Maybe just limit yourself to filling your shopping cart but not hitting the checkout til the next day. You’ll feel differently in the morning – I very rarely make a purchase in this scenario.

2. Sometimes a ban is easier than moderation – If you’re trying to make decisions about whether to buy something, and you’ve already made a bunch of choices that day, it’s pretty easy to say ‘bugger it, spend the money’.

But what about if it’s not even an option? No decision required in that case.

If I’m trying to save money, I ban myself from shopping for a month. I also find it easier for losing weight. For instance, if I have to try and weigh up whether to have a wine, I usually go with yes.

But if I just say ‘no booze in October’, then I don’t expend energy trying to justify it.

I get that not everyone works like this (the rebels among us). Some people just need to break a rule as soon as they impose it.

So, my friend Jo said that when she moved to being a vegetarian, she gave herself a ‘once a week’ option of eating meat. She didn’t end up using it much, but was comforted by that slice of freedom.

So maybe it’s not a shopping ban – instead, it’s ‘I can buy one piece of clothing this month’. And you may not even find anything. But the rebel in you will feel ok about not being told what to do.

3 . Automate the shit out of everything – One of the most important parts of achieving financial security is to pay yourself first. In other words, put your savings aside in a nicely inaccessible account as soon as you get paid.

Do you ever spend the weeks after payday going out, buying lunches, hitting the shops and all that cool stuff, and then seeing how much you have left over to save? If so, the odds are it’s a big fat zero.

So try and automate things like saving and paying bills. Have a direct debit into various accounts. Check out this post for some tips on how to structure your bank accounts – boring but possibly life-changing!

So there are three things that science can help you with, and they apply to other good behaviours too. One of the reasons I food prep like a boss (some of my tips here) is that it takes away the need to decide. You don’t have to weigh up healthy or unhealthy, expensive or cheap. You just eat your darn curry and shut up. It’s strangely liberating, I promise!

Do you need a financial planner – or just a bit of planning?

I got a message from a friend recently, asking me if I could recommend a financial planner.  This friend, let’s call her Gemma, is 27 years old, a few years out of uni and in PR – all of which suggested to me that she isn’t on the big bucks (yet!).

I said hey, why don’t you come over and have a planning session with me. If all you need is some goal setting, then the only cost is that you have to be a case study on the blog. If you need the real deal, then no worries.

She came over, we gossiped about everyone in PR, then we finally sat down with some coloured pens and blank paper (which I effing love!). What follows is of the bones of our conversation.

Let me preface it by saying I’m not a planner. All I am is a person who knows how to ask questions, provide life advice and use a smartphone calculator. The latter one, not even very competently.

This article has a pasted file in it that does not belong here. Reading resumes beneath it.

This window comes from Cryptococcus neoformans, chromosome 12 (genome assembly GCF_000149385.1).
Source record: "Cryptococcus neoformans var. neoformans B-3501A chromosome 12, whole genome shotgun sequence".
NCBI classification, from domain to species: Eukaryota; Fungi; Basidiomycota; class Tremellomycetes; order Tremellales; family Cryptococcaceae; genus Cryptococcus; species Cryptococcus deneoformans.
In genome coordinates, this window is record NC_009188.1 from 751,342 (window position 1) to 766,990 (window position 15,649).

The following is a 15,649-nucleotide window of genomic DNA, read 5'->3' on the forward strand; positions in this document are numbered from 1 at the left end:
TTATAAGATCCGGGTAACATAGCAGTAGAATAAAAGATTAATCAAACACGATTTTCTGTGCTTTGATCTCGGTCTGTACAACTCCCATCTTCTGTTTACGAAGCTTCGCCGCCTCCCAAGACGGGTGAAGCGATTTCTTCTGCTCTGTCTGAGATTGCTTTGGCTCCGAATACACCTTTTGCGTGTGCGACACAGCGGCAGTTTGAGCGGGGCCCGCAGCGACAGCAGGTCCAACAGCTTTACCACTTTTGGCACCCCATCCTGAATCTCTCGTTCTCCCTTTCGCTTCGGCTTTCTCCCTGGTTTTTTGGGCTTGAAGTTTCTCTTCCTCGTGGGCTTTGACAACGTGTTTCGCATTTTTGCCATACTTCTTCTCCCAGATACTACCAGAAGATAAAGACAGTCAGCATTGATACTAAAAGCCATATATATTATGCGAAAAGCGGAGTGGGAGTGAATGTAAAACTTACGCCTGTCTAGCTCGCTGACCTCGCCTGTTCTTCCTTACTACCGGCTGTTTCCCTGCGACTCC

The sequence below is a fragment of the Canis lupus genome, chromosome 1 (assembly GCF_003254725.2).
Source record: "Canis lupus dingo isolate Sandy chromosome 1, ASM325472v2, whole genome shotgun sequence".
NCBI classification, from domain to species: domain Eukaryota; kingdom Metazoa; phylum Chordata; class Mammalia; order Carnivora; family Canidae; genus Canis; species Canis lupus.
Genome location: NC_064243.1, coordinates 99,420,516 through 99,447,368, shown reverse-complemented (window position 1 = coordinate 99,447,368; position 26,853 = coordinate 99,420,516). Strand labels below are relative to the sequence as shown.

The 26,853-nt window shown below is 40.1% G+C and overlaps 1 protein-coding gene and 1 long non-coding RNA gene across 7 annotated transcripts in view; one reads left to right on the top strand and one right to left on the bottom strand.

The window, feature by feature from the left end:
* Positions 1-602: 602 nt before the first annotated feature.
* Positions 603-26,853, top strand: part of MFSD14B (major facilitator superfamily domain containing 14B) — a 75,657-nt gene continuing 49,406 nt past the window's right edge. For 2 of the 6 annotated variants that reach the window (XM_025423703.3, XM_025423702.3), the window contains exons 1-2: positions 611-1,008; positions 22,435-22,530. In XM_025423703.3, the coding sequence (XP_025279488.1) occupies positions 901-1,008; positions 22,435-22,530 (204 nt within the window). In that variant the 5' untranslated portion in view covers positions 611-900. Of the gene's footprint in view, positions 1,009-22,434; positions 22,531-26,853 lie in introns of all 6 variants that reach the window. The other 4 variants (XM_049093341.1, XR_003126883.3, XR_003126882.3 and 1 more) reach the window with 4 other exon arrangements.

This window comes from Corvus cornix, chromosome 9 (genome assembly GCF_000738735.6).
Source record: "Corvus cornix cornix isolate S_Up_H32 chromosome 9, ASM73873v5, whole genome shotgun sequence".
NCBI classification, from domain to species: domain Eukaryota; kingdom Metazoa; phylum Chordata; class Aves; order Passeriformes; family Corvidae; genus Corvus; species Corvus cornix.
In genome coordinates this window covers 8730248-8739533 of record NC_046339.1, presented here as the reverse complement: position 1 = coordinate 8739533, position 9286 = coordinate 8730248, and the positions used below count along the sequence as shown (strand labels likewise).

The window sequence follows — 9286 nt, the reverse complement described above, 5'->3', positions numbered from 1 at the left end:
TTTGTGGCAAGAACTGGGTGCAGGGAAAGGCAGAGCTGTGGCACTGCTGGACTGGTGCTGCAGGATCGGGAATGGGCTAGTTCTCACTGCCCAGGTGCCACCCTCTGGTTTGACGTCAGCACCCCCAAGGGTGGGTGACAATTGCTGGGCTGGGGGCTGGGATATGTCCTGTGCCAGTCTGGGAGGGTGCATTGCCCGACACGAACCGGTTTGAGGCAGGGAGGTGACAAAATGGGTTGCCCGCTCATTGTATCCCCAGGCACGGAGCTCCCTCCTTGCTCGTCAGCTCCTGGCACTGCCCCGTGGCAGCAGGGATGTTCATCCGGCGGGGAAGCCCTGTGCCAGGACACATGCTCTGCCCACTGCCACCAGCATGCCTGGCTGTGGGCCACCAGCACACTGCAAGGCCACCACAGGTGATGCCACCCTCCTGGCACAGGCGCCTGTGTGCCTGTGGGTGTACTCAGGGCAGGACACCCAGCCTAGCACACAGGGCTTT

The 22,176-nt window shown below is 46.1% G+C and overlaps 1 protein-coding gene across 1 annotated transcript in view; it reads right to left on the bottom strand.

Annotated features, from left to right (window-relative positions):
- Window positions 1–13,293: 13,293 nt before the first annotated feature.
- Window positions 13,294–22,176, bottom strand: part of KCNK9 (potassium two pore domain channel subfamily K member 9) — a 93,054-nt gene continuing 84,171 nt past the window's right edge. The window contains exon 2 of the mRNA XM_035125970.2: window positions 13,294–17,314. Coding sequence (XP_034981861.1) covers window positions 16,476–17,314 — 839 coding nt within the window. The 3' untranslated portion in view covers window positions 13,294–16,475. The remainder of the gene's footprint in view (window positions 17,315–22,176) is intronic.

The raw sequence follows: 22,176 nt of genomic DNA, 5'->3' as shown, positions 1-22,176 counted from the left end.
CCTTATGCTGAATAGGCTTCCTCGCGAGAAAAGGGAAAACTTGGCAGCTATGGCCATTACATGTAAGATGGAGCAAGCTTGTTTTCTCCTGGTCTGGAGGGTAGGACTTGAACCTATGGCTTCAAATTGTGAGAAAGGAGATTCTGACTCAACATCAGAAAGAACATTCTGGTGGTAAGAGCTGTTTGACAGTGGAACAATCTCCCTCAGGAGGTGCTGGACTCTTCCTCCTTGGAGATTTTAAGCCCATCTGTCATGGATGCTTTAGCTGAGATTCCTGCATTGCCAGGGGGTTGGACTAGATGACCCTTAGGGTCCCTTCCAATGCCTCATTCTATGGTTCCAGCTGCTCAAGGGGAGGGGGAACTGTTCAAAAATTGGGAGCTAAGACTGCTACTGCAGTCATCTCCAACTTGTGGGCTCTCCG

But this is the kind of session many people never really do. I had a similar one over cake and coffee about 18 months ago with a mate from work. Sure, he is the head of a Wealth business, but really, he just helped me frame some goals and put some numbers around them. And it was massively useful – it led me to buying my current home … which I bloody love.

Question 1 – What are your goals?

Gemma had helpfully come prepared with these! One short-term goal was to ‘enjoy my lifestyle’, which sounds vague, but seemed to translate to ‘please don’t stop me buying a coffee every day’.

This is where mindful spending comes in. If you really, really love that coffee, and it’s the one thing standing between you and the despair of the working world, then cool. Build it in. Take some other cost out.

Other goals were to move overseas in a couple of years, and to buy a property in her mid-30s. So are these goals do-able? Let’s see.

Question 2. How much are you earning and spending? 

This wasn’t the most exacting process. Ideal world, you’d track every purchase for a month or two, and/or go through your bank statements. But we broke it down enough to get a sense of money in and money out.

This step is so damn critical, but people have a strong aversion to it. They seem scared to look their money dead in the eye, as if it will reach out and punch them.

But actually it’s the opposite most times. Stare that balance sheet down, and it will give you clarity and power.

We worked out that Gemma would have roughly $700 to spare every month, after expenses.

That surplus amount is where all the magic happens. Whether you want to save or invest, you need to play around with incomings and outgoings til you end up with an amount of money you can put to work.

If you are struggling to get to that point, you have two choices: earn more or spend less. So, get a second job, start a side hustle, sell some of your stuff etc. Or go through your spending and work out what you really need, and what you can live without.

Question 3 – How will you allocate your surplus? 

This is where it comes down to timing and priorities. Yeah, you probably can’t do everything you want.